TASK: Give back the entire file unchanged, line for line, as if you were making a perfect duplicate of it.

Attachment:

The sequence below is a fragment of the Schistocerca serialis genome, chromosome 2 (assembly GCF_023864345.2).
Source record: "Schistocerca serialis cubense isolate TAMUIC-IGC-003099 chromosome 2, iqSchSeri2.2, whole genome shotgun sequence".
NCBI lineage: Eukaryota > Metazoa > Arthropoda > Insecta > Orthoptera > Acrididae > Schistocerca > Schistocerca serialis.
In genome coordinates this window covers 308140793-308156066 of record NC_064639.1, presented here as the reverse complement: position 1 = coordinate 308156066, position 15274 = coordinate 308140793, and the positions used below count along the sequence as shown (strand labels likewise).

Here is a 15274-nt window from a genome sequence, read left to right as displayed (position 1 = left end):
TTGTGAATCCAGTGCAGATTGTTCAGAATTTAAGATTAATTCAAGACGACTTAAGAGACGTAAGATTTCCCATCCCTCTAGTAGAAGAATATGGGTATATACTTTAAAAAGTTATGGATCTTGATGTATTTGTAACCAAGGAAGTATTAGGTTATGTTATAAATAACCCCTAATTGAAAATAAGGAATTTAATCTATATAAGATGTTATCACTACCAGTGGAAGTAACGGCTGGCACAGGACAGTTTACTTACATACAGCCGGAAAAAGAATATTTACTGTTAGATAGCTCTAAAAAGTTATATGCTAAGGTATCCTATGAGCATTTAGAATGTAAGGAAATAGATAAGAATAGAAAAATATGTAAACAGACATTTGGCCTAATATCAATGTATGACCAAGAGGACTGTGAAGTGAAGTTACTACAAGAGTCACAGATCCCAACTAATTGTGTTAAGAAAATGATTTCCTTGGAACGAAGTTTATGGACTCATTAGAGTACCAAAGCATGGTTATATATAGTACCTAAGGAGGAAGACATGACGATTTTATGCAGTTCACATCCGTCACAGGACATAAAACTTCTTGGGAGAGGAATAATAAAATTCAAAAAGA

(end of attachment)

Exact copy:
The sequence below is a fragment of the Schistocerca serialis genome, chromosome 2 (assembly GCF_023864345.2).
Source record: "Schistocerca serialis cubense isolate TAMUIC-IGC-003099 chromosome 2, iqSchSeri2.2, whole genome shotgun sequence".
NCBI lineage: Eukaryota > Metazoa > Arthropoda > Insecta > Orthoptera > Acrididae > Schistocerca > Schistocerca serialis.
In genome coordinates this window covers 308140793-308156066 of record NC_064639.1, presented here as the reverse complement: position 1 = coordinate 308156066, position 15274 = coordinate 308140793, and the positions used below count along the sequence as shown (strand labels likewise).

Here is a 15274-nt window from a genome sequence, read left to right as displayed (position 1 = left end):
TTGTGAATCCAGTGCAGATTGTTCAGAATTTAAGATTAATTCAAGACGACTTAAGAGACGTAAGATTTCCCATCCCTCTAGTAGAAGAATATGGGTATATACTTTAAAAAGTTATGGATCTTGATGTATTTGTAACCAAGGAAGTATTAGGTTATGTTATAAATAACCCCTAATTGAAAATAAGGAATTTAATCTATATAAGATGTTATCACTACCAGTGGAAGTAACGGCTGGCACAGGACAGTTTACTTACATACAGCCGGAAAAAGAATATTTACTGTTAGATAGCTCTAAAAAGTTATATGCTAAGGTATCCTATGAGCATTTAGAATGTAAGGAAATAGATAAGAATAGAAAAATATGTAAACAGACATTTGGCCTAATATCAATGTATGACCAAGAGGACTGTGAAGTGAAGTTACTACAAGAGTCACAGATCCCAACTAATTGTGTTAAGAAAATGATTTCCTTGGAACGAAGTTTATGGACTCATTAGAGTACCAAAGCATGGTTATATATAGTACCTAAGGAGGAAGACATGACGATTTTATGCAGTTCACATCCGTCACAGGACATAAAACTTCTTGGGAGAGGAATAATAAAATTCAAAAAGA